Chiang Mai has over 300 Buddhist temples (called Wat - in Thai). These include:
Wat Phrathat Doi Suthep:See article within this section
Wat Chiang Man: the oldest temple in Chiang Mai dating from the 13th century. King
Mengrai lived here while overseeing the construction of the city. This temple houses
two very important and venerated Buddha figures – Phra Sila (a marble Buddha) and
Phra Satang Man (a Crystal Buddha).
Wat Phra Singh: located within the city walls, dates from 1345 and offers an example
of classic northern Thai style architecture. It houses the Phra Singh Buddha, a highly
venerated figure, transferred here many years ago from Chiang Rai. This temple is
one of the most important temples in the city. Visitors can also take part in meditation
classes here at set times.
Wat Chedi Luang:founded in 1401 and dominated by the large Lanna style chedi which
dates from the same time, but took many years to finish. An earthquake damaged the
chedi in the 16th century and now only two-thirds of it remains.
Wat Ched Yot: located on the outskirts of the city, this temple, built in 1455, hosted
the Eighth World Buddhist Council in 1977.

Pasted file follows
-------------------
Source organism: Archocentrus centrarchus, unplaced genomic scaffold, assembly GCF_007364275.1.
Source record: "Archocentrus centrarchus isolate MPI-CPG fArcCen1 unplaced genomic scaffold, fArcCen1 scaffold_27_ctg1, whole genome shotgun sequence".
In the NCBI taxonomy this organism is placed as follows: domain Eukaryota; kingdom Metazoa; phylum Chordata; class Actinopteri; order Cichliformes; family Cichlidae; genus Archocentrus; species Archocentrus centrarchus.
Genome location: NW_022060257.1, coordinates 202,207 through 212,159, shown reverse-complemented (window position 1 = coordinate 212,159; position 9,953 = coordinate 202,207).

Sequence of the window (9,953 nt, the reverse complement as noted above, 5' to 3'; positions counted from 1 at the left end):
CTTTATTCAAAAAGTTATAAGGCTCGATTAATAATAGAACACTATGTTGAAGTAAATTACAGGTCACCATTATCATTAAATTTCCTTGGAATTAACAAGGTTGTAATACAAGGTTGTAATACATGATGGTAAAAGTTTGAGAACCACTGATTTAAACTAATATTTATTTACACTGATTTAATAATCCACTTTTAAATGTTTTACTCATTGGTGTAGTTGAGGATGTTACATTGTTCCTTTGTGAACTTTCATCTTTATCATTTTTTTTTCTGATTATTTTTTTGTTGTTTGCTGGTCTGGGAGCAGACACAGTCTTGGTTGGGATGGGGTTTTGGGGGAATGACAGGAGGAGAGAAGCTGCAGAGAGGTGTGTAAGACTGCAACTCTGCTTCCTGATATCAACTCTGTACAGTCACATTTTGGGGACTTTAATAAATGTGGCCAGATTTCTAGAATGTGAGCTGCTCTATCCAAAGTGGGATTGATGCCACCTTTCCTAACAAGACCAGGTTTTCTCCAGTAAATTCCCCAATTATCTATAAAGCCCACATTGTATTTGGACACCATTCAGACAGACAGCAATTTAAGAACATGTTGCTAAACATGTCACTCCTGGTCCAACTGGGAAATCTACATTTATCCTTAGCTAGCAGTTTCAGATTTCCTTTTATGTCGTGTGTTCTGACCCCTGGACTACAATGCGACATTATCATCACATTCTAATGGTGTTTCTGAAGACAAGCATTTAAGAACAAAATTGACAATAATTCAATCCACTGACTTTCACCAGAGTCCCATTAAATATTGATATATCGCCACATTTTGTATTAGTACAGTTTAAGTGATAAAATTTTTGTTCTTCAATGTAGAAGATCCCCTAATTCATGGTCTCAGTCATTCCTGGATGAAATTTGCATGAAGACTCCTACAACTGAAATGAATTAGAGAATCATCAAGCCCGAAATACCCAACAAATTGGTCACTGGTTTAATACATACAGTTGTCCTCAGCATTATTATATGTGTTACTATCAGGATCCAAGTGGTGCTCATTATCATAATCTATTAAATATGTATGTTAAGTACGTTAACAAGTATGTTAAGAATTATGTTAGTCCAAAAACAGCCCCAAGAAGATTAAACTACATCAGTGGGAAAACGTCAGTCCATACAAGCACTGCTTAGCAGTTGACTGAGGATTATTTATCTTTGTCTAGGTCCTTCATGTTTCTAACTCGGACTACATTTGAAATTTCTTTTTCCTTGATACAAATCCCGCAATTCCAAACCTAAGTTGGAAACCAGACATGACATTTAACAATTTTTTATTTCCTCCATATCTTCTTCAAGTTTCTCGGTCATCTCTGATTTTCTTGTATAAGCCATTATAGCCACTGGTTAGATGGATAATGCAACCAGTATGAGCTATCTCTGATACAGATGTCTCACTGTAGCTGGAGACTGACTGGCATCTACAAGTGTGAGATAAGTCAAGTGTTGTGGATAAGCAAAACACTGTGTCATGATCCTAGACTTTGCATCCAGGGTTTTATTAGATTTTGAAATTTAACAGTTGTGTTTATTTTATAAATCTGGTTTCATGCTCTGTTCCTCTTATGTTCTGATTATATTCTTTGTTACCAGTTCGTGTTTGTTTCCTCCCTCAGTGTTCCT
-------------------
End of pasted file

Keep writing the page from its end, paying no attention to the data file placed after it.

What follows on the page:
Wiang Kum Kam: the site of an old city situated on the southern outskirts of Chiang
Mai. King Mengrai used this for ten years before the founding of Chiang Mai. The
site has many ruined temples.
Wat Umong:a forest and cave wat in the foothills in the west of the city, near Chiang
Mai University. Wat U-Mong is known for its grotesque concrete fasting Buddha and
hundreds of pithy Buddhist proverbs in English and Thai posted on trees throughout
Wat RamPoeng (Tapotaram):near Wat U-Mong, known for its meditation centre (Northern
Insight Meditation Centre) with over 100 Thai and foreigner meditation students and
monks attending at any time. The temple teaches the traditional vipassana technique
where students stay from ten days to over a month when they try to meditate at least
ten hours a day.
Wat Suan Dok: a 14th century temple located just west of the old city-wall. The temple
was built by the King of Lanna for a revered monk visiting from Sukhothai to spend
the rains retreat. The name translates as "the field of flowers temple. There are
several unique aspects to this temple. One is the temple's large ubosot (ordination
hall). This is unusual not only for its size, but also that it is open on the sides
instead of enclosed. Secondly, there are many chedis housing the ashes of the rulers
of Chiang Mai. The temple is also the site of Mahachulalongkorn Rajavidyalaya Buddhist